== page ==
This post is by Kelsey Kopecky, our March Pilgrim in Residence. Kelsey will be sharing about spirituality and life on the road each Thursday in March. Read Kelsey’s other posts at A Sacred Journey here.
Day 3 of tour between load in and sound check I decided its time for yoga. I reach into our dimly lit trailer for the corner that usually squeezes my yoga mat, but instead of a handful of solid rubber, my hand touches the rough splintered and empty wall. I jump into the trailer for a better look. I see a wall of clear Rubbermaid containers with every shade of “Kopecky family band” T-Shirts peeking out, a set of jumper cables, tools galore, and an old drum rug covered in oil, but my yoga mat was no where to be found. My heart sinks.
I broke rule number one of tour life: Don’t leave your belongings behind.
I have a process that thus far (3 years and some change of solid touring) has been fool-proof. Everything has a place, so I can find it in the dark or in a hurry and to realize if a piece of my travel puzzle is missing.
Ok, so my mat is gone. I know right where I left it and that’s the worst part. It felt like my childhood blankie or stuffed animal was left behind to fend for itself. (I wish I could say I don’t still sleep with PJ Sparkles, my glow in the dark bear from age 4, but that’s a whole different conversation.) In that moment, a whole flood of thoughts filled my mind.
First I made up excuses to why I was a victim in this situation. That mat was expensive, I’ve had it for years, it was made to last a lifetime and I looked forward to practicing on it when I was old and grey. Replacing it would mean losing the sentimental value of years of sweat and exploration. I was bummed. Then I started to panic thinking why my road life would suffer without the ritual of rolling out my little sanctuary in the midst of a chaotic venue.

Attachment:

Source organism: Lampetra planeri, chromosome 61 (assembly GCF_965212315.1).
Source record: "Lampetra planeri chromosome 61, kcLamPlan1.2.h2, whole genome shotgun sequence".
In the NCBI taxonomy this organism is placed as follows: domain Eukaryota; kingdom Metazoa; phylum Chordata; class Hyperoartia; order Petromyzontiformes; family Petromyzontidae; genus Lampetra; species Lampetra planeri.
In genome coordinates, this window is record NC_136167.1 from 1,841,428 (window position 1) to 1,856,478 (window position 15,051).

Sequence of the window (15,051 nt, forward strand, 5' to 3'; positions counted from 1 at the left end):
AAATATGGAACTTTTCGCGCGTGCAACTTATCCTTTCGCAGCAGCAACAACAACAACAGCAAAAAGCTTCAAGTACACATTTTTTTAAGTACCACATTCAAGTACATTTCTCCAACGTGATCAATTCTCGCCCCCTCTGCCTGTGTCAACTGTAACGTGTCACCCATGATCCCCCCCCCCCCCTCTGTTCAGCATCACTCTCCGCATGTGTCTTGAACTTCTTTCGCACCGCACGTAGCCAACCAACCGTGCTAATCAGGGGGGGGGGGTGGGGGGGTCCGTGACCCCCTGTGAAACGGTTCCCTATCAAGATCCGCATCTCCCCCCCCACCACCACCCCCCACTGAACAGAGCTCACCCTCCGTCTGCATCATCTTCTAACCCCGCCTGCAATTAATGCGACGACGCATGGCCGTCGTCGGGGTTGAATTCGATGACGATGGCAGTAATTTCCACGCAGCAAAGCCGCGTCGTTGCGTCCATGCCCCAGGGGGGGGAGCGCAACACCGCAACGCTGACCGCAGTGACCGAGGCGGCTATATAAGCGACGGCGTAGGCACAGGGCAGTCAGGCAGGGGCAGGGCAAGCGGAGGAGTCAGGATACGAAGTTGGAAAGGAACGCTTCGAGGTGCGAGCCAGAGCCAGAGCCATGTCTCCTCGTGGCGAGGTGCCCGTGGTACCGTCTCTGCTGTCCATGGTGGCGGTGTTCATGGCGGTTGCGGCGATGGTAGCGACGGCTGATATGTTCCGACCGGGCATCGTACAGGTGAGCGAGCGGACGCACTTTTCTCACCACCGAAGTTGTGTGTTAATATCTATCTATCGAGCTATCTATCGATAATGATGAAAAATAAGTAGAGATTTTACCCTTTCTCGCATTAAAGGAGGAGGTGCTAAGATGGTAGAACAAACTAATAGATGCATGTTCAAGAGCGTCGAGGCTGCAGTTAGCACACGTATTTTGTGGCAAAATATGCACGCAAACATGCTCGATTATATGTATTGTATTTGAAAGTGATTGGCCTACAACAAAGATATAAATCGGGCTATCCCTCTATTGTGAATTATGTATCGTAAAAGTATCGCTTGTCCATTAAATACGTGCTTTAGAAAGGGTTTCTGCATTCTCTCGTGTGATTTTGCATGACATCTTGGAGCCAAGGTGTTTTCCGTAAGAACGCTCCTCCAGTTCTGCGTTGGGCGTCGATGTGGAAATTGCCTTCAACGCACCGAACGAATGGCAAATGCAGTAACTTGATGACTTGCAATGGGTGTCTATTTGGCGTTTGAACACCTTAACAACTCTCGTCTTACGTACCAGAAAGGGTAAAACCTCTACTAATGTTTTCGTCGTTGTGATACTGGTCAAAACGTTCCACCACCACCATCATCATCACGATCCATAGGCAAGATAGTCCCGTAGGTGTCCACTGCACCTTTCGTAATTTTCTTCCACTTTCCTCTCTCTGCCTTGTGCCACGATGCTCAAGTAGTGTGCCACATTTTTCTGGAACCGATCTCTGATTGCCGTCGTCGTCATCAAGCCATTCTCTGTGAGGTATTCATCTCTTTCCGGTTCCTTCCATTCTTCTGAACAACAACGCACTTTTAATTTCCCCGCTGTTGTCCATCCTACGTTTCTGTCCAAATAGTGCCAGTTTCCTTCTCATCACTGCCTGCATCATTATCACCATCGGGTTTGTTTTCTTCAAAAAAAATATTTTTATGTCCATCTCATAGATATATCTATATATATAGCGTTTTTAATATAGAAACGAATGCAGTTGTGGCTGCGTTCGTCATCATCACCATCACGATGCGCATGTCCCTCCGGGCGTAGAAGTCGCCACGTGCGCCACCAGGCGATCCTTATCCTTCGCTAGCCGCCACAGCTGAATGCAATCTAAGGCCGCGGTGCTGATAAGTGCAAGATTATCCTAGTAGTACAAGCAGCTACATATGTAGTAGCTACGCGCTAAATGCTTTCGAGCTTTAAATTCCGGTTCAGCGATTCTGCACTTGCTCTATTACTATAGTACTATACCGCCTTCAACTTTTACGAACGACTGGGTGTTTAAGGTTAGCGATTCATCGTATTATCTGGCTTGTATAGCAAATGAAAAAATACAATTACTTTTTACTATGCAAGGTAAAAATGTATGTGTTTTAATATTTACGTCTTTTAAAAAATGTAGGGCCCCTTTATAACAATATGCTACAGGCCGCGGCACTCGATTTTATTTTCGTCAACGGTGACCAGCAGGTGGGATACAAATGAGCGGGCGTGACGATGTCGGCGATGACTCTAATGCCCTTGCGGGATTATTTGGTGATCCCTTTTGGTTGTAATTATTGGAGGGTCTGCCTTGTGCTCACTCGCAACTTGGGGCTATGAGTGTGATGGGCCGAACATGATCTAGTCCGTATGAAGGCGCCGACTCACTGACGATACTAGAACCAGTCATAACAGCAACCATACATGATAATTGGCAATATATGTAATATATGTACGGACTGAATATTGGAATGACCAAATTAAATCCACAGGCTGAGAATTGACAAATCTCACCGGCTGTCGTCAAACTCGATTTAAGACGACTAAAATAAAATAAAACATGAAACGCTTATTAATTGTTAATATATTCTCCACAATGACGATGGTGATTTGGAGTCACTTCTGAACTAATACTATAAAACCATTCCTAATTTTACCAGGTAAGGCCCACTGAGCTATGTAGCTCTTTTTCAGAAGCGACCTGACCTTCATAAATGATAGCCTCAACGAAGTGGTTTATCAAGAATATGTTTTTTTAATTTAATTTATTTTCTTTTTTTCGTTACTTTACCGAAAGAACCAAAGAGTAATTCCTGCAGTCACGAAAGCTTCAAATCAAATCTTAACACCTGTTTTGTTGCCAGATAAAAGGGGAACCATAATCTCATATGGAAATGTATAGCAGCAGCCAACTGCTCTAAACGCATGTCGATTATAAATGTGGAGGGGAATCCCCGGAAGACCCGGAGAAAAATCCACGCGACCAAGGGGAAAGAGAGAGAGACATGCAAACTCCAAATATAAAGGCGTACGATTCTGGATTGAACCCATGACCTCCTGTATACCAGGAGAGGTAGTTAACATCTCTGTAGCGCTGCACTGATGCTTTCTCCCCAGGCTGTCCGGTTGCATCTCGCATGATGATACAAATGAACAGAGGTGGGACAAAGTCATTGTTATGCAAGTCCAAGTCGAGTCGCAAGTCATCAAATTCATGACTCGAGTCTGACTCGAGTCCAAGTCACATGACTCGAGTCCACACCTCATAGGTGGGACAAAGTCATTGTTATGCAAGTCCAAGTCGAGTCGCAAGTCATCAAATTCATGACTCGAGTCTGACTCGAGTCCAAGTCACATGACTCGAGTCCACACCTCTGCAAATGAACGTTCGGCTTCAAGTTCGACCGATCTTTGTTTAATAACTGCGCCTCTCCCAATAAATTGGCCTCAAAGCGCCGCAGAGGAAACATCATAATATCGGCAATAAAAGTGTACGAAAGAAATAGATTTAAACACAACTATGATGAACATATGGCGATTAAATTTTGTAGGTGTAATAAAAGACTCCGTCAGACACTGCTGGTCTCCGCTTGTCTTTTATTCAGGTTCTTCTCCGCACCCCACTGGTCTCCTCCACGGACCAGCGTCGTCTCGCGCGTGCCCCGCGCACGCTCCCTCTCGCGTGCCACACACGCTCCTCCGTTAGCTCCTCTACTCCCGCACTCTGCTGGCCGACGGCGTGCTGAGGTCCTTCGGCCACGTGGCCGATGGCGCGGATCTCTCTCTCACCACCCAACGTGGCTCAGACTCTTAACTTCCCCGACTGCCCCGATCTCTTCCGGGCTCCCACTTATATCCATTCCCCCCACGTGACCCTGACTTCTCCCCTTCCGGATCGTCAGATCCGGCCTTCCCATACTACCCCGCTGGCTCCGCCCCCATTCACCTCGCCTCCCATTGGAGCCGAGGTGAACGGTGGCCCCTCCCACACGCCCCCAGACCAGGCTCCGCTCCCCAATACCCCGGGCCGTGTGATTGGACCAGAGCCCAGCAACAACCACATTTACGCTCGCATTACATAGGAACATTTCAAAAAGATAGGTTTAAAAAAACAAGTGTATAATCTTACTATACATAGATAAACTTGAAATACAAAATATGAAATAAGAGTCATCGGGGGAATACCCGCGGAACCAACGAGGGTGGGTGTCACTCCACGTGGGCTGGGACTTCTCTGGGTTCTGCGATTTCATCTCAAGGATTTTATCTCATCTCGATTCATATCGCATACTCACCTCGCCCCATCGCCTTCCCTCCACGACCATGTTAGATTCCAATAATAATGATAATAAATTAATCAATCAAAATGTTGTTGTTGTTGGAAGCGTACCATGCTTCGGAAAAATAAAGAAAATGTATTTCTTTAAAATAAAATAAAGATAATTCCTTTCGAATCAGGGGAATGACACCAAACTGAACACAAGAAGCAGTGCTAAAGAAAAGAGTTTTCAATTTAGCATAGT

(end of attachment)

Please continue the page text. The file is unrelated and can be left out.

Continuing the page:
Then, at that very moment, one of my teacher’s voices came into my brain. In my ashtanga class last week before I left Nashville, Gillian StClaire had just said, “We Westerners are obsessed with staying on our mats during class. We like everything to be compartmentalized and our territory to be marked clearly. The truth is, needing a mat to do yoga is a made-up concept.”
So I stopped what I was doing, took a deep breath and realized I was making up drama that didn’t exist.
I broke rule number two rule of tour life: Always practice non attachment.
With such little control of all things while traveling, it’s essential to let go of my strict to-do list and my expectations of what the “perfect day” would look like. This calls me to let go of my hopes for the most well rounded diet, of getting a five mile run in, and of getting to have 45 minutes alone with my mat to pray, move, and reflect through yoga. It calls me to literally go with the flow and find joy in doing it.
My mantra while on tour has become “don’t be so hard on yourself.” This yoga principle of non attachment has been my teacher the last few years. Not being so hard on myself opens up so much space for loving kindness.
The sun was shining in central South Carolina, so I find a little nook in the courtyard and took off my shoes. The cold cement feels refreshing under my bare feet. I close my eyes, put my palms to my heart, and breathe. The ocean-like sound of my breath is soothing. In this moment I am reminded of my wholeness, the presence of God in and around me, and that everything in this moment is filled with peace.
I begin to do sun salutations and when I place my palms on the ground to jump back to chaturanga, I feel so alive. The rocky sidewalk under my hands makes me feel grounded and more connected to the earth. As I finish my practice, this act of moving prayer that I do daily has a certain freshness. Loosing my yoga mat turned out to be a blessing in disguise.
Maybe my yoga mat will find its way back to me. Maybe not. Either way, through stillness, clarity, and space, God showed me all things are possible in this moment. In that courtyard I was practicing yoga more than ever before.
In what ways do you make life harder on yourself by holding onto ideas that don’t actually serve you? How can you make more space for creativity by letting those ideas go?